According to a news release from FirstEnergy, a variety of hardwood trees will be planted across the 300-acre preserve on Thursday, Nov. 16.

Since 2021, FirstEnergy has donated and planted more than 60,000 trees throughout its six-state service territory, including more than 5,000 trees here in the Mahoning Valley.

Read the original article at WFMJ.

FirstEnergy partners with YSU in tree-planting project

FirstEnergy is partnering with Youngstown State University to help grow its Legacy Forest.

The power company donated 1,600 trees Thursday morning at Collier Preserve in Mill Creek MetroParks.

The Legacy Forest recognizes YSU’s first-year students.

Employee volunteers from FirstEnergy and YSU planted several different trees.

This is one of many projects that FirstEnergy is doing this year to help nearby parks.

“You know, our goals are to help green our communities and help them out with the beautiful nature around us,” said Dan Havalo, of FirstEnergy’s Environmental Green Team.

“Climate warming is the greatest environmental threat that we have ever faced. Planting trees, you know, it’s a token sort of thing, but it raises awareness, and awareness is what is more important,” said Laurel Schroeder, YSU’s ecology professor.

FirstEnergy has planted and donated over 60,000 trees in its service territory. Over 5,000 of them have been planted in the Mahoning Valley.


Read the original article at WKBN.

Work started on new park in Mahoning County

Work is finally getting underway for Mill Creek MetroPark’s newest project.

Starting Tuesday, the facility known as “Hawkins Marsh” in Smith Township will be closed as crews install an access drive and parking lot. They’ll also be putting in walking trails.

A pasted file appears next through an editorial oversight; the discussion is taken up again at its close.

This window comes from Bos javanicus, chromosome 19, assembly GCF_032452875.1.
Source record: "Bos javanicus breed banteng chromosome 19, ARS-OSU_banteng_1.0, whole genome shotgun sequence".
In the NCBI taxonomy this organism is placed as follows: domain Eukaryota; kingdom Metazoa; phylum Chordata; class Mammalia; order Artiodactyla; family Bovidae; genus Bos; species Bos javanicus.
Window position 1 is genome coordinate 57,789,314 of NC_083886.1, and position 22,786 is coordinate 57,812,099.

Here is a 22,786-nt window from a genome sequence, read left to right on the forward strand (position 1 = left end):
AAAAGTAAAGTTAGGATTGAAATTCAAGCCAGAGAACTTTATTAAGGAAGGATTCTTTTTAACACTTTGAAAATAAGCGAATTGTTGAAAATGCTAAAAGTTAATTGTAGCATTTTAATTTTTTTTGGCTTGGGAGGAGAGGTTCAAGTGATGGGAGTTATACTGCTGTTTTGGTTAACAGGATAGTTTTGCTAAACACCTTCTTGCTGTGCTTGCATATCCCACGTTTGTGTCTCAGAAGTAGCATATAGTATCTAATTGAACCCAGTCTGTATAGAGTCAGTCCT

The area is 161 acres along Western Reserve Road, just west of Route 534.

The project is expected to last around 60 days. Seventy-five percent of the funding is coming from the Clean Ohio Conservation Fund.

Mill Creek Metroparks acquired Hawkins Marsh in 2022.


Read the original article at WKBN.

Mill Creek Park trail re-opens after extensive improvement project

After an extensive improvement project, the 1.2 mile East Cohasset Hiking Trail in Mill Creek Park has re-opened.

The project included new aggregate surfacing, new and replaced stormwater conduit and drain inlets, as well as rebuilt sandstone walls, steps and drainage channels.

Additionally, a new section of trail was constructed along the perimeter of The Flats to connect the East Cohasset Trail to the East Gorge Trail.

The project was designed and implemented to improve and expand accessibility for park visitors, improve stormwater drainage, and ensure the longevity of the trail infrastructure and its use.

The project was entirely funded by a private donor.

Read the original article at WFMJ.

Hiking trail reopens following extensive upgrades

A popular hiking trail in Youngstown has reopened following an extensive improvement project.

New features on the 1.2-mile East Cohasset Hiking Trail include new surfacing, a sandstone wall, steps and new drainage. Also, a new section of the trail was constructed near The Flats to connect the East Cohasset Trail to the East Gorge Trail.

The entire project was funded through a donation by a private donor.

East Cohasset Trail offers views of Lake Cohasset and the Suspension Bridge. It’s considered moderately difficult.

Read the original article at WKBN.

East Park Hike and Bike Trail extension at Mill Creek officially open

Work on a trail extension at Mill Creek Park has been completed, and is officially open for use.

The park announced that the new East Park Hike and Bike Trail – Phase II is open for use by pedestrians and bicyclists.

The 1,700 foot asphalt trail extends the existing trail from Lanterman’s Mill at Canfield Road around the perimeter of the historic Idora Park property to the East Cohasset Hike and Bike Trail.

Construction of this section of trail completes an off-road network of pedestrian and bicycle trails stretching through Mill Creek Park from Boardman-Canfield Road to Old Furnace Road.

Facilities such as Ford Nature Center, Lanterman’s Mill, East Newport Boat Launch and East Golf Hike & Bike Trail are now connected through this network of trails.

The project reflects the MetroParks’ objectives of enhancing trail opportunities and funding new projects with third party dollars as 80% of the project funding was awarded through a Transportation Alternatives Program grant.

The grant program from the Federal Highway Administration and Ohio Department of Transportation is administered locally by Eastgate Regional Council of Governments.

Read the original article at WFMJ.